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I'm running Cinnamon on a Devuan GNU/Linux 3 (Beowulf) machine - which is essentially the same as Debian 10 (Buster).

My distribution uses the wicd daemon for network connection management; and I have an applet on my panel. But - an applet for NetworkManager is also present, even though I don't need it. I tried to get rid of it, but couldn't figure out how. Haven't found where its presence is configured, and it also doesn't seem to be its own separate process which I could avoid having run.

What can I do to get rid of the applet?

enter image description here
Don't want: NetworkManager, The applet to the right of the "US".
Want to keep: wicd, The applet to the left of the clock.

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Solutions as presented by Archwiki - this is a mere recitation.


In short the nm-applet package cannot be removed as it is essential part of cinnamon but you can suppress loading it by creating a custom cinnamon configuration.

cp /etc/xdg/autostart/nm-applet.desktop ~/.config/autostart/nm-applet.desktop

And append the line

X-GNOME-Autostart-enabled=false

Alternatively block it by overriding the command itself:

ln -s /bin/true /usr/local/bin/nm-applet

Notably usr/local/bin of course must precede the standard location of nm-applet in the PATH in this case.

| improve this answer | |
  • The link suggestion depends on your path seeing /usr/local/bin before the actual applet executable and might be prone to error. – Thomas N Dec 5 '19 at 15:05
  • I agree, but it should be common practice to put local and user-defined settings so that they override global/system-wide/default settings. Otherwise the whole idea of adjusting systems to user preferences and local needs would be corrupted. – Fiximan Dec 5 '19 at 15:17
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Why don't you just disable the network-manager service if you rely on wicd, and simply disable the autostart of nm-applet with:

$ sudo systemctl disable network-manager.service 
$ sudo echo "Hidden=true" >> /etc/xdg/autostart/nm-applet.desktop 

You can also check your autostart configuration for .desktop files with dex in dry mode (you may need to sudo apt install dex first)

$ dex -ad 

...
Executing command: gsettings-data-convert
Executing command: light-locker --late-locking
Executing command: /usr/lib/gnome-settings-daemon/gsd-a11y-settings
Executing command: /usr/lib/gnome-settings-daemon/gsd-color
Executing command: /usr/lib/gnome-settings-daemon/gsd-datetime
Executing command: /usr/lib/gnome-disk-utility/gsd-disk-utility-notify
Executing command: /usr/lib/gnome-settings-daemon/gsd-housekeeping
Executing command: /usr/lib/gnome-settings-daemon/gsd-keyboard
Executing command: /usr/lib/gnome-settings-daemon/gsd-media-keys
Executing command: /usr/lib/gnome-settings-daemon/gsd-power
Executing command: /usr/lib/gnome-settings-daemon/gsd-print-notifications
Executing command: /usr/lib/gnome-settings-daemon/gsd-rfkill
Executing command: /usr/lib/gnome-settings-daemon/gsd-screensaver-proxy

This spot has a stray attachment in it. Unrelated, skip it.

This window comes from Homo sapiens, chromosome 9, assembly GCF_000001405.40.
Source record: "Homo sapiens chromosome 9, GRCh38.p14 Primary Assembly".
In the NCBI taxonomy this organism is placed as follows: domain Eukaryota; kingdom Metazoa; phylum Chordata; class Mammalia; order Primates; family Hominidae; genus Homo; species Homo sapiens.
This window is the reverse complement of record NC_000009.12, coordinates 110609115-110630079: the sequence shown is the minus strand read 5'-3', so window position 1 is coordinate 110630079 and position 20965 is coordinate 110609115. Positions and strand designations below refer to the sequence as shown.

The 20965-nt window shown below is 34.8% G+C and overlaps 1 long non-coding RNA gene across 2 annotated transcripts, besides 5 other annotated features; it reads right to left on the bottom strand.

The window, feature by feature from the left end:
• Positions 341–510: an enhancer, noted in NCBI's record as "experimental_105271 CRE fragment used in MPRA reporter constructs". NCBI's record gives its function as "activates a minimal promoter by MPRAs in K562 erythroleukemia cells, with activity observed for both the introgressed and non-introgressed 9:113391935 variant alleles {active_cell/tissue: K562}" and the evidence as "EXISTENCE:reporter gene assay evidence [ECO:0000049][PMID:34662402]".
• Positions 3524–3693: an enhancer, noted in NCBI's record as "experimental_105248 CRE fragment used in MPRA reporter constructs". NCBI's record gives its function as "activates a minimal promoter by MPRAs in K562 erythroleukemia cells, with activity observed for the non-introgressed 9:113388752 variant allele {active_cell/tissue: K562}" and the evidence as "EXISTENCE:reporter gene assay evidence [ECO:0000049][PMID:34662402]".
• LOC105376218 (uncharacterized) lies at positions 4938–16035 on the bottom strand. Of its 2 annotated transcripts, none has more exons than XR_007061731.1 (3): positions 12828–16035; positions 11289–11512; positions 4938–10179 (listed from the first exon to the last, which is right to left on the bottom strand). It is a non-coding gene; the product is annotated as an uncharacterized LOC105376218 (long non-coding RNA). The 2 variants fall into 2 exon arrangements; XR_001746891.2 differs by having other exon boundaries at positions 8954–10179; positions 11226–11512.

Executing command: /usr/lib/gnome-settings-daemon/gsd-sharing
Executing command: /usr/lib/gnome-settings-daemon/gsd-smartcard
Executing command: /usr/lib/gnome-settings-daemon/gsd-sound
Executing command: /usr/lib/gnome-settings-daemon/gsd-wacom
Executing command: /usr/lib/gnome-settings-daemon/gsd-wwan
Executing command: /usr/lib/gnome-settings-daemon/gsd-xsettings
...

Unless you are proficient in configuring your wifi connection - including edits to the wpa_supplicant.conf for key-mgmt - from the terminal, you should definitely not mess with the network-manager's GUI wrapper nm-applet executable itself in /usr , because if for some reason your installation of wicd happens to break (user-error, accidentally, bug in an update etc.) you will still have all of your network-manager package files, including nm-applet GUI as a fallback, allowing you to apt update && apt [install/upgrade/full-upgrade]

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  • The service is disabled. I'll try your suggestion regarding the use of Hidden. – einpoklum Dec 5 '19 at 14:22
  • One other important point: while systemctl disable network-manager.service disables the service (removes its symlinks hence no automatic start at boot) it does not prevent the network-manager.service from being reactivated either manually or by some system process with appropriate permissions. If you rely on wicd completely, you may want to systemctl mask network-manager.service instead which both disables and hides the service preventing any type of start while it is masked. – BarBar1234 Dec 5 '19 at 20:08
  • systemctl? Is that a systemd thing? I don't use that abomination, thank you very much - and neither should you! :-) – einpoklum Dec 5 '19 at 20:10
  • Sorry, I'm confused now because you stated that your system is essentially a Debian 10 in the first post. What is your service manager then if you do not use systemd – BarBar1234 Dec 5 '19 at 20:18
  • Devuan is Debian without systemd. You can use sysvinit, openrc and maybe upstart. – einpoklum Dec 5 '19 at 20:54

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